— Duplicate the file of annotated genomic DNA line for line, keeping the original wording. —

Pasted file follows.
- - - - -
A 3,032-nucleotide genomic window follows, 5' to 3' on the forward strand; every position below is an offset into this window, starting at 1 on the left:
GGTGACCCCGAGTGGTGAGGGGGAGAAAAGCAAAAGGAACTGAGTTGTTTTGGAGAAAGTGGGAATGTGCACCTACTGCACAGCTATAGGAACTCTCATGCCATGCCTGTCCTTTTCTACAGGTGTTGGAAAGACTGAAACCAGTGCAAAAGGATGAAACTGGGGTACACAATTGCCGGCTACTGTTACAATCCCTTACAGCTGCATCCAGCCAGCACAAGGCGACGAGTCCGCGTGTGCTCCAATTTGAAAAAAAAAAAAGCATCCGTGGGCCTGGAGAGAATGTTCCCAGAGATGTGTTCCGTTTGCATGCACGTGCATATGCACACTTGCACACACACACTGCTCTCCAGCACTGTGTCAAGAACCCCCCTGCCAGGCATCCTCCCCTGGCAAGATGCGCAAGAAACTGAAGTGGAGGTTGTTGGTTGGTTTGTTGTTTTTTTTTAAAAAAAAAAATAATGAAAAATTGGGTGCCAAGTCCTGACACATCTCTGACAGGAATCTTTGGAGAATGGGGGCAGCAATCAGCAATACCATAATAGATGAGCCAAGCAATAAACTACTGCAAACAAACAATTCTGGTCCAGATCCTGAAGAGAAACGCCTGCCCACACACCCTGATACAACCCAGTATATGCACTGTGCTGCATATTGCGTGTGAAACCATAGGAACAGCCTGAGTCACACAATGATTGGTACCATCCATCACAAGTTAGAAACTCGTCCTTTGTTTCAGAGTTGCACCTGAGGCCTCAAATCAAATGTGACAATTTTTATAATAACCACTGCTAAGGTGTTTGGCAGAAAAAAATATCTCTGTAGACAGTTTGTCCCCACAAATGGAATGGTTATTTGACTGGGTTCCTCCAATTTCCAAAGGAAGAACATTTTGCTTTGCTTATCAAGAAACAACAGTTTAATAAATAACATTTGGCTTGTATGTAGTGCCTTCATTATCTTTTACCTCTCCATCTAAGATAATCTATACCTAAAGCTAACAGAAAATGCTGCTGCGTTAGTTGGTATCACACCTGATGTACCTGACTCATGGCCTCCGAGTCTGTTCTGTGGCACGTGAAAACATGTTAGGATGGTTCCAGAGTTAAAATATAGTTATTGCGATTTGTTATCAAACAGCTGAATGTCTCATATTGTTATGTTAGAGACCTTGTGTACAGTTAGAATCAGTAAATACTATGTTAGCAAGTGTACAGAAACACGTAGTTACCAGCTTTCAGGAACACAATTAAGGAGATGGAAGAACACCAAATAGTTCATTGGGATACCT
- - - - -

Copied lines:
A 3,032-nucleotide genomic window follows, 5' to 3' on the forward strand; every position below is an offset into this window, starting at 1 on the left:
GGTGACCCCGAGTGGTGAGGGGGAGAAAAGCAAAAGGAACTGAGTTGTTTTGGAGAAAGTGGGAATGTGCACCTACTGCACAGCTATAGGAACTCTCATGCCATGCCTGTCCTTTTCTACAGGTGTTGGAAAGACTGAAACCAGTGCAAAAGGATGAAACTGGGGTACACAATTGCCGGCTACTGTTACAATCCCTTACAGCTGCATCCAGCCAGCACAAGGCGACGAGTCCGCGTGTGCTCCAATTTGAAAAAAAAAAAAGCATCCGTGGGCCTGGAGAGAATGTTCCCAGAGATGTGTTCCGTTTGCATGCACGTGCATATGCACACTTGCACACACACACTGCTCTCCAGCACTGTGTCAAGAACCCCCCTGCCAGGCATCCTCCCCTGGCAAGATGCGCAAGAAACTGAAGTGGAGGTTGTTGGTTGGTTTGTTGTTTTTTTTTAAAAAAAAAAATAATGAAAAATTGGGTGCCAAGTCCTGACACATCTCTGACAGGAATCTTTGGAGAATGGGGGCAGCAATCAGCAATACCATAATAGATGAGCCAAGCAATAAACTACTGCAAACAAACAATTCTGGTCCAGATCCTGAAGAGAAACGCCTGCCCACACACCCTGATACAACCCAGTATATGCACTGTGCTGCATATTGCGTGTGAAACCATAGGAACAGCCTGAGTCACACAATGATTGGTACCATCCATCACAAGTTAGAAACTCGTCCTTTGTTTCAGAGTTGCACCTGAGGCCTCAAATCAAATGTGACAATTTTTATAATAACCACTGCTAAGGTGTTTGGCAGAAAAAAATATCTCTGTAGACAGTTTGTCCCCACAAATGGAATGGTTATTTGACTGGGTTCCTCCAATTTCCAAAGGAAGAACATTTTGCTTTGCTTATCAAGAAACAACAGTTTAATAAATAACATTTGGCTTGTATGTAGTGCCTTCATTATCTTTTACCTCTCCATCTAAGATAATCTATACCTAAAGCTAACAGAAAATGCTGCTGCGTTAGTTGGTATCACACCTGATGTACCTGACTCATGGCCTCCGAGTCTGTTCTGTGGCACGTGAAAACATGTTAGGATGGTTCCAGAGTTAAAATATAGTTATTGCGATTTGTTATCAAACAGCTGAATGTCTCATATTGTTATGTTAGAGACCTTGTGTACAGTTAGAATCAGTAAATACTATGTTAGCAAGTGTACAGAAACACGTAGTTACCAGCTTTCAGGAACACAATTAAGGAGATGGAAGAACACCAAATAGTTCATTGGGATACCT